What is an Intrathecal Pump?

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  • Written By: Mary McMahon
  • Edited By: O. Wallace
  • Last Modified Date: 21 December 2019
  • Copyright Protected:
    Conjecture Corporation
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An intrathecal pump is a medication pump which delivers drugs directly into the intrathecal space, also known as the subarachnoid space, within the spinal canal. The drugs in the pump go immediately into the cerebrospinal fluid (CSF) which bathes the spinal cord. This type of medication pump is generally recommended for patients with severe pain which cannot be treated by other means and patients who experience spasticity as a result of conditions such as multiple sclerosis. A variety of medications can be delivered with the pump.

Before a neurosurgeon will agree to place an intrathecal pump, usually the patient must pursue a variety of treatment options for management of his or her condition. If these options are not effective, a temporary intrathecal pump can be implanted for the purpose of determining whether or not the patient experiences relief. If the patient feels better, a surgery for a permanent implant can be scheduled.

There are two components to an intrathecal pump. The pump itself is implanted in the muscles of the lower back and it is connected to a catheter which enters the spinal canal. For placement of the pump, regional or general anesthesia is used. The catheter can be placed under local anesthesia. Some pumps are programmable, allowing them to be periodically adjusted.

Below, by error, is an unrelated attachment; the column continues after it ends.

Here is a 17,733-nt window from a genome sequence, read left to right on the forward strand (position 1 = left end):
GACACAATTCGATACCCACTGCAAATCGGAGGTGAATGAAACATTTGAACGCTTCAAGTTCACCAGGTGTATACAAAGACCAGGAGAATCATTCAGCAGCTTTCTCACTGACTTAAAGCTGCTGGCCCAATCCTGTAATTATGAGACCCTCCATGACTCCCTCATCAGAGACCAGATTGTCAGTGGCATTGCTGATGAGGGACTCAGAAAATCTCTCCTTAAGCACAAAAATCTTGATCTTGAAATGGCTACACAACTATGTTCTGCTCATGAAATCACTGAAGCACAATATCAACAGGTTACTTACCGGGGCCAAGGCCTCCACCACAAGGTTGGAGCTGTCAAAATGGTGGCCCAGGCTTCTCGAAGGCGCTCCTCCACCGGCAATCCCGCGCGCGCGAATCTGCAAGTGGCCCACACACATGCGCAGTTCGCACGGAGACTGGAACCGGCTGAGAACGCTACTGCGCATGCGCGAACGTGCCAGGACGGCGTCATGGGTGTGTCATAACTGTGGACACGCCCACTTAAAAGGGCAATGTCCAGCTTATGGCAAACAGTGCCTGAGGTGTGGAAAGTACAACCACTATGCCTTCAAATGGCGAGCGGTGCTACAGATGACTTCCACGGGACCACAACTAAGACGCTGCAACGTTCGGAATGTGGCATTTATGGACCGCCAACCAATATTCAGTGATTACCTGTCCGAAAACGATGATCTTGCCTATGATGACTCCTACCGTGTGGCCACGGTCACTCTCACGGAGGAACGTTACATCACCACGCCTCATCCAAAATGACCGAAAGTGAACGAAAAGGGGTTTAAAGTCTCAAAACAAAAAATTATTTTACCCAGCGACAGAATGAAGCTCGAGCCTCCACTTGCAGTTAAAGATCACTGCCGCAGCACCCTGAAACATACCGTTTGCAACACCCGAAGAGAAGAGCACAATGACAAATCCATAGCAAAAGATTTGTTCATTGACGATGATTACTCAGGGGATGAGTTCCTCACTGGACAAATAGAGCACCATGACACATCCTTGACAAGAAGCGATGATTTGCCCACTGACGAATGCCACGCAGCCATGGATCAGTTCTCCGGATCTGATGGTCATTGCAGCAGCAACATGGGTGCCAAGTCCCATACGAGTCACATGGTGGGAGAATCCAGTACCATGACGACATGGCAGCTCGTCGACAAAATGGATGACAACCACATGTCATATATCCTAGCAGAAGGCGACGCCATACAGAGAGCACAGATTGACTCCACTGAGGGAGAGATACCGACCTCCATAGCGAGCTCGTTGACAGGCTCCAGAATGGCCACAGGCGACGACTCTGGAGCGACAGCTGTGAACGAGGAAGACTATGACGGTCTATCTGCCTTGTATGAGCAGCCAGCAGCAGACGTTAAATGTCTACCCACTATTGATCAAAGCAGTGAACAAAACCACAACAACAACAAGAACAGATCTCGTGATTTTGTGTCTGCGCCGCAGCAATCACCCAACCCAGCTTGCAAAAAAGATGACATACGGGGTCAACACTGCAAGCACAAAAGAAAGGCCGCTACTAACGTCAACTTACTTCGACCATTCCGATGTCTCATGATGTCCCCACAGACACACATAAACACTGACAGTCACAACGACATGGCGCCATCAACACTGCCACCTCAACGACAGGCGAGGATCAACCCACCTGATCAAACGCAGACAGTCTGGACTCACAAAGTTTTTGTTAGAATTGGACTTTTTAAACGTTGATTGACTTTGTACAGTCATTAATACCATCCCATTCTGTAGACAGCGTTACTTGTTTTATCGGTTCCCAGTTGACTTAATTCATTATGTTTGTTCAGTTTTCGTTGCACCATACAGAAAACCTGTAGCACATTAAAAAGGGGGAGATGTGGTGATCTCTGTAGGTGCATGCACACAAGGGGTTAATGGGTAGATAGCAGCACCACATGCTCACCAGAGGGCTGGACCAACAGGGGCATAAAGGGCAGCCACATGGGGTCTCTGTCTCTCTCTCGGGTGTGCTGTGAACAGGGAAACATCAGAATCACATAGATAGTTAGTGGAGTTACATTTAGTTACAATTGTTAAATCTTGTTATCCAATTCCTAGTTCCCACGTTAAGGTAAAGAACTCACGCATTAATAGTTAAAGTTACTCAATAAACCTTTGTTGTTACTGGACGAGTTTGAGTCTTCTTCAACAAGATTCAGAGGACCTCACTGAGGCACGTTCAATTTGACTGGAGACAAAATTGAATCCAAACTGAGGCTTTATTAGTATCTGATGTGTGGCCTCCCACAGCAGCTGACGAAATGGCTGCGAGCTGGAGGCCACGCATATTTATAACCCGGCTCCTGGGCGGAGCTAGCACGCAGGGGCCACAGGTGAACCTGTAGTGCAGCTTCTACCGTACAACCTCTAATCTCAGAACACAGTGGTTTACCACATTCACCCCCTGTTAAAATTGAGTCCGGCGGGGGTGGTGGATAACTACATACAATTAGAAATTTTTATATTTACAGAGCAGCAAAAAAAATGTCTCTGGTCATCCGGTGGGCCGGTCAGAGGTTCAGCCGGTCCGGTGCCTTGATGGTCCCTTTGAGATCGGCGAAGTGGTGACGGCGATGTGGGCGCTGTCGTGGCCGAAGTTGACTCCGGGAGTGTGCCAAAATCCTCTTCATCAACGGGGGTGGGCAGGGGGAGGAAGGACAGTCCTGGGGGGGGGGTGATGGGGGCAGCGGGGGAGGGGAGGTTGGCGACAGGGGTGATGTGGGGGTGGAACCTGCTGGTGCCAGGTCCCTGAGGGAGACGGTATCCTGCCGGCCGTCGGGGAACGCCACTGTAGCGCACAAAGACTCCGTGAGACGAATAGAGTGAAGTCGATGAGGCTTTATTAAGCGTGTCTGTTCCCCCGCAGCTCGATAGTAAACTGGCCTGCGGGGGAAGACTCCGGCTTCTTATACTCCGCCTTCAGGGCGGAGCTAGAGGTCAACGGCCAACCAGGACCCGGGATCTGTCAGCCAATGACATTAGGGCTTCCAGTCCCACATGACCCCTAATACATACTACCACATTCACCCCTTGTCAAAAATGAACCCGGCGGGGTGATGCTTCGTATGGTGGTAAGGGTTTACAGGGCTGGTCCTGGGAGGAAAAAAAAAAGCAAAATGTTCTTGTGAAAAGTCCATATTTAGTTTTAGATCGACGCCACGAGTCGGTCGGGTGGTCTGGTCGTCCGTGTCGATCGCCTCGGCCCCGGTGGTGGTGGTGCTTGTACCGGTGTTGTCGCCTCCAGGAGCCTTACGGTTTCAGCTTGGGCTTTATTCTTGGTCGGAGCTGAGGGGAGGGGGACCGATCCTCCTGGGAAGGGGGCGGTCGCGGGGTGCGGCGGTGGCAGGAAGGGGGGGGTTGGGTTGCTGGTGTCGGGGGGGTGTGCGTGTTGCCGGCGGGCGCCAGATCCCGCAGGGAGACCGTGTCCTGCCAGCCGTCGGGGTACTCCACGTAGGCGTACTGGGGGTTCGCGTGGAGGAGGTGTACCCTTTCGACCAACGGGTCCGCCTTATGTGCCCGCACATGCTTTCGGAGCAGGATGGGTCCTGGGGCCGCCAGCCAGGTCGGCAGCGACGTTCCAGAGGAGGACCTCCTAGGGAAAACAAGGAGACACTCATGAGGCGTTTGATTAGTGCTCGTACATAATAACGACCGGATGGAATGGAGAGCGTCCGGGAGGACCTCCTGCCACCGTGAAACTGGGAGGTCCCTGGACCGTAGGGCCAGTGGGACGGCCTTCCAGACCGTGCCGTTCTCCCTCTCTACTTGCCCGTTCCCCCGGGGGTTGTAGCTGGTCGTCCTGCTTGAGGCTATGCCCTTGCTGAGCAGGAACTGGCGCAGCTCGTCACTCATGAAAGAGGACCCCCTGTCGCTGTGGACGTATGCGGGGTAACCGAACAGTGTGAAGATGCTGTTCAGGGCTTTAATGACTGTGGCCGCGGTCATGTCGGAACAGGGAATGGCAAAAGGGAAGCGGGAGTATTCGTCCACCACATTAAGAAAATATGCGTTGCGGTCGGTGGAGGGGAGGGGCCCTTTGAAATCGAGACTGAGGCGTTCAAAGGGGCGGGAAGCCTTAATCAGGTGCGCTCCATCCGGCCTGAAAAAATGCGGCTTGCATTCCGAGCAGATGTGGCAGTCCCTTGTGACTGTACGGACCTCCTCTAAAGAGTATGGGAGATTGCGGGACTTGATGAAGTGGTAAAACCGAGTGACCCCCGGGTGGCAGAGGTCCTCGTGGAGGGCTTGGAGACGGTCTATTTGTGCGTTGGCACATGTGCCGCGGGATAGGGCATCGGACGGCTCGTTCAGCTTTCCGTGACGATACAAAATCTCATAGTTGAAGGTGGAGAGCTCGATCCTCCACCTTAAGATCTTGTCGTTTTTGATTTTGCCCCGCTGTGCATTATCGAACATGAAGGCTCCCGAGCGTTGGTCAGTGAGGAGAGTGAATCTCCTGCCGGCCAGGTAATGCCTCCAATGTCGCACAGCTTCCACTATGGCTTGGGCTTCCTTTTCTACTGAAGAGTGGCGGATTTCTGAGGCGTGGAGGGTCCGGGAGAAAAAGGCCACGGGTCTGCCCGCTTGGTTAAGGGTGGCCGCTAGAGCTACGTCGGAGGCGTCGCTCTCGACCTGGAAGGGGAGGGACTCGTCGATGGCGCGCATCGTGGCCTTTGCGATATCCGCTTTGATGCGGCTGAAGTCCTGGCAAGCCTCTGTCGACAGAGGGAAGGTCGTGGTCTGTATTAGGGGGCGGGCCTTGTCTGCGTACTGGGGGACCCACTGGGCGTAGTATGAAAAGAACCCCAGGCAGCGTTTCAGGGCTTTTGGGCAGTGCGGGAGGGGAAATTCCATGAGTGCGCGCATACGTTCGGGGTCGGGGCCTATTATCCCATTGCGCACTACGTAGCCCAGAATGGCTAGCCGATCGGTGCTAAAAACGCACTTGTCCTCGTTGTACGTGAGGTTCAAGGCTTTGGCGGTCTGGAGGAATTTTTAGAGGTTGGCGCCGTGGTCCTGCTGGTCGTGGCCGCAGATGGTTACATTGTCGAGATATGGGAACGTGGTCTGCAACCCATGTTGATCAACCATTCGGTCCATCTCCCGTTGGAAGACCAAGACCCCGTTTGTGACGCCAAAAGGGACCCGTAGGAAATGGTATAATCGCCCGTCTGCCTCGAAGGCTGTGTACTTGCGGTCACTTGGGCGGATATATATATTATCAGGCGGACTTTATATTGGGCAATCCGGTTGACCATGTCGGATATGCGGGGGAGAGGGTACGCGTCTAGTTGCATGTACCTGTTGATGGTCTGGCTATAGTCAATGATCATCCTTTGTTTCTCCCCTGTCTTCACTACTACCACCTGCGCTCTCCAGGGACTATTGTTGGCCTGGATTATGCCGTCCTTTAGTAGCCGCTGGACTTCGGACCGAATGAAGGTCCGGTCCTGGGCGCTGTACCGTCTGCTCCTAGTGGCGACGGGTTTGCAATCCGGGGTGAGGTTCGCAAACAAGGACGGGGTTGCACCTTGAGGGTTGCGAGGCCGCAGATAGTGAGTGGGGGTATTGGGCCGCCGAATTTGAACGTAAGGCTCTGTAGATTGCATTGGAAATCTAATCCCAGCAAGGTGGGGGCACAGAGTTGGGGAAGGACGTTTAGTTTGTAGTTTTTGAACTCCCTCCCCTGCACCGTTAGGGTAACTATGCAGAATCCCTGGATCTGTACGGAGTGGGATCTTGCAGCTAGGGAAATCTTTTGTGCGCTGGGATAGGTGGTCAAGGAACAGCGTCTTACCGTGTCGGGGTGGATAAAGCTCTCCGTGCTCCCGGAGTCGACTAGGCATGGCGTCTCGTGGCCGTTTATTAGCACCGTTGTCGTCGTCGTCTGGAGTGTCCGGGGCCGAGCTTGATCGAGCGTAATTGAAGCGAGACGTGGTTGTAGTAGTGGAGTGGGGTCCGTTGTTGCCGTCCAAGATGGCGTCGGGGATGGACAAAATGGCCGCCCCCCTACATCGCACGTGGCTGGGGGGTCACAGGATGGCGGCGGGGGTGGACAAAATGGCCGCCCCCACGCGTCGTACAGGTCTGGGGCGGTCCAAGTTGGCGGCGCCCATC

Once the pump is placed, it will start delivering medication. Because the pump delivers drugs directly into the spinal cord, very low doses can be used. This allows patients to avoid many harmful side effects associated with higher dosages. Periodically, the patient must return for follow-up appointments to check the position of the pump, confirm that the programming is correct, and to refill the reservoir in the pump with a fresh supply of medication.

This medical device can greatly assist with pain management. However, there are some risks. The surgery carries risks of infections, nerve damage, and adverse reactions to anesthesia. The pump itself can fail, requiring replacement, and it or the catheter may also move. Sometimes patients experience leakages of CSF as a result of intrathecal pump use, and they may also experience other complications related to the condition which led to the placement of a pump in the first place.

When discussing the intrathecal pump as a pain management option, patients should ask their physicians about what kind of outcome to expect. They should also familiarize themselves with post-surgical care instructions and the signs of complications so that they can take adequate care of their pain pumps.



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